Ultimately ‘Recursion’ is another breakout novel by the amazing Blake Crouch. Thank you for making me question my whole existence (yet again).

 

*Thank you Crown Publishing for my early copy, received at ALA Midwinter, where I also got to MEET Blake Crouch, and have him sign my books!!

 

Source: www.goodreads.com/book/show/42046112-recursion
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review 2019-04-18 20:52
Vega puts a modern spin on the classic haunted house tale in teen horror novel 'The Haunted'
The Haunted - Danielle Vega

Hendricks is undoubtedly living in the house of many a person’s nightmares, and at least one little girl’s death, and as the new girl in town, she seems to be finding this out gradually through her friends at school. Steele House doesn't seem to be an ordinary house by any measure, and not only is it hiding a dark secret, so is Hendricks, one that sent her family packing from Philadelphia and to this tiny town of Drearford.

 

Once her family moves into Steele House, which is being renovated, she finds a new group of friends right away (to her surprise). Hendricks begins to craft a new social life out for herself, involving both the popular guy at school, but also the boy next door, who is also the brother of the little girl who died. She soon finds there are new and far more powerful ghosts than the ones in her past that she has to deal with.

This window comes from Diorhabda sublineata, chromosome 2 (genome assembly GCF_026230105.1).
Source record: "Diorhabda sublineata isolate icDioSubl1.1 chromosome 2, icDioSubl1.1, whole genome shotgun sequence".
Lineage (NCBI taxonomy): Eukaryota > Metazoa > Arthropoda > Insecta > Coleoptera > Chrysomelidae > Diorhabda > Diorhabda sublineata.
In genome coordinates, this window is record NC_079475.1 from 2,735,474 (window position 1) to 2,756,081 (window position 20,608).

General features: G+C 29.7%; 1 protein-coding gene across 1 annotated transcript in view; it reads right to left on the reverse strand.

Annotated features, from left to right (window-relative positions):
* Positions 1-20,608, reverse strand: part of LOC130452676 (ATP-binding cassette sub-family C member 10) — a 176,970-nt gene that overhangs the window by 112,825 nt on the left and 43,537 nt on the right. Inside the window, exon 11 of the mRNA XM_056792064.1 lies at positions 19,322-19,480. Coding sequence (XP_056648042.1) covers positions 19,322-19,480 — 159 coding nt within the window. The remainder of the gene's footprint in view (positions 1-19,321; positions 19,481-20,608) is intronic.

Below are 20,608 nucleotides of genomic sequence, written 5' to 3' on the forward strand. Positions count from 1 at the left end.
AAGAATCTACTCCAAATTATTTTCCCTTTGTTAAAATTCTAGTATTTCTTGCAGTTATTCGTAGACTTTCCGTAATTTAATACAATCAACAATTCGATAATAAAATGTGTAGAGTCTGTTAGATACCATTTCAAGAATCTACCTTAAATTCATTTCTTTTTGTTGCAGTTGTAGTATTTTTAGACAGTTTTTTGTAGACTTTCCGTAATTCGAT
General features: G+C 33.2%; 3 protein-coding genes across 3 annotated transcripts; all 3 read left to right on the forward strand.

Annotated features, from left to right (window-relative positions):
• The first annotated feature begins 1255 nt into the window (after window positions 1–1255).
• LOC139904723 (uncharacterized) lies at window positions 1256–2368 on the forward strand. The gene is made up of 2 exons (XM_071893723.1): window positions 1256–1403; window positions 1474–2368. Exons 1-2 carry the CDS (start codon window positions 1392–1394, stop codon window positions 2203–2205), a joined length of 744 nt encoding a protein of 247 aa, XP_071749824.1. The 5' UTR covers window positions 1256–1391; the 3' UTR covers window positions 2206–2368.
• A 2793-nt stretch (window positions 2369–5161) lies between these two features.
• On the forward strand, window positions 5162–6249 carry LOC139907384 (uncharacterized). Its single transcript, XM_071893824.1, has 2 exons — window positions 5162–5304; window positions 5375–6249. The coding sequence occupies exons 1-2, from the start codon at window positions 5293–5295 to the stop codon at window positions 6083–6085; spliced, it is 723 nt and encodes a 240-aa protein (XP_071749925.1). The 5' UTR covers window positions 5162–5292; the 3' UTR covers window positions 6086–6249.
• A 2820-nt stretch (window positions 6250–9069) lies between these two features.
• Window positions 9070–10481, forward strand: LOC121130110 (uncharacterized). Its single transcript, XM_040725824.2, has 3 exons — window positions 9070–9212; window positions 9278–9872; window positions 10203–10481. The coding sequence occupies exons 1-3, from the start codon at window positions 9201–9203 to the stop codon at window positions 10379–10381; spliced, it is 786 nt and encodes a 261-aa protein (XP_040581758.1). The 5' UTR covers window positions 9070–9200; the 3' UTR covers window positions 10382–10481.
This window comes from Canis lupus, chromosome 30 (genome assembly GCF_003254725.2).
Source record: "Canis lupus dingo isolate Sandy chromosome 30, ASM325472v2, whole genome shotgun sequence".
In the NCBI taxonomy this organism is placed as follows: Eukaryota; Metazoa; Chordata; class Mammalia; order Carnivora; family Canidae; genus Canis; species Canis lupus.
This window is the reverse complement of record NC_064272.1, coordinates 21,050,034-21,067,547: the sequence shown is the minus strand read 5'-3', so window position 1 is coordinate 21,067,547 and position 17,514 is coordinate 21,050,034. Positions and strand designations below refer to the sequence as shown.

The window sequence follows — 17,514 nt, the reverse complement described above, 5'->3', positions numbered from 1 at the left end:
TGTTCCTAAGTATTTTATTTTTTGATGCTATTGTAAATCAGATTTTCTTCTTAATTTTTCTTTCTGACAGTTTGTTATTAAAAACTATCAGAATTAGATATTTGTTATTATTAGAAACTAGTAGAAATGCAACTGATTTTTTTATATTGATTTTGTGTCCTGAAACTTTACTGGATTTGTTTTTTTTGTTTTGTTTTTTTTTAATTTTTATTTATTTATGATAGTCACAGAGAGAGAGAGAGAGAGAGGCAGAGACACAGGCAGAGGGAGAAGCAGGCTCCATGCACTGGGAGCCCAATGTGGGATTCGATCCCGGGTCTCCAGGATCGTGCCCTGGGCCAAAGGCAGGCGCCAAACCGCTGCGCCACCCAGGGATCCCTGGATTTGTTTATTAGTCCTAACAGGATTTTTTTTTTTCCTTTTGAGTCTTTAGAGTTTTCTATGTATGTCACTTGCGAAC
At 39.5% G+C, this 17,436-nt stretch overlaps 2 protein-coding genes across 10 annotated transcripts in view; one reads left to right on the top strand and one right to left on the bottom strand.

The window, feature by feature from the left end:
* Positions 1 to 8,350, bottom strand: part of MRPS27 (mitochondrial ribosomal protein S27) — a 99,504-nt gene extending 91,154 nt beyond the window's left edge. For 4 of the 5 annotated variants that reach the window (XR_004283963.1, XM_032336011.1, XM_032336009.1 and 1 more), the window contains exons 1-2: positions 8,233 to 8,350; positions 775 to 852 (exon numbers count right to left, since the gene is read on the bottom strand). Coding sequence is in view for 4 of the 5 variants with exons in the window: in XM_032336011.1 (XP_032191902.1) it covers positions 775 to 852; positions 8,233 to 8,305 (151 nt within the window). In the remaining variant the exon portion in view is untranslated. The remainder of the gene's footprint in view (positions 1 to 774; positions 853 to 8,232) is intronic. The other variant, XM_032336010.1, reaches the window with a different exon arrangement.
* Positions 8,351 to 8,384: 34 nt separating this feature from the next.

This is a pretty basic horror novel, a classic haunting tale that author Danielle Vega has written for teens, and it's perfect for those who might be somewhat cautious about stepping into the genre.

The main character Hendricks embodies all those insecurities and anxieties felt when starting at a new high school and she has a lot of baggage from her past, the very reason the family has had to move. I appreciated these parts about the story, as well as the very real conflict she has with whether she should fall in with cliques at school, but because they couldn't be dealt with very deeply that conversely also frustrated me a bit. The parents also happen to be totally absent from Hendricks' world most of the time, which is pretty convenient (and actually pretty irresponsible).

 

As far as the very descriptive scenes that involve the haunted Steele House, these are vivid and full of horrible paranormal evil that will conjure up images that will stick with you. There's also a very deep-seated reason for the evil that resides in the house and it's actually very sad. I appreciate that Vega tied the narrative together at the end, even though it was quite an abrupt ending.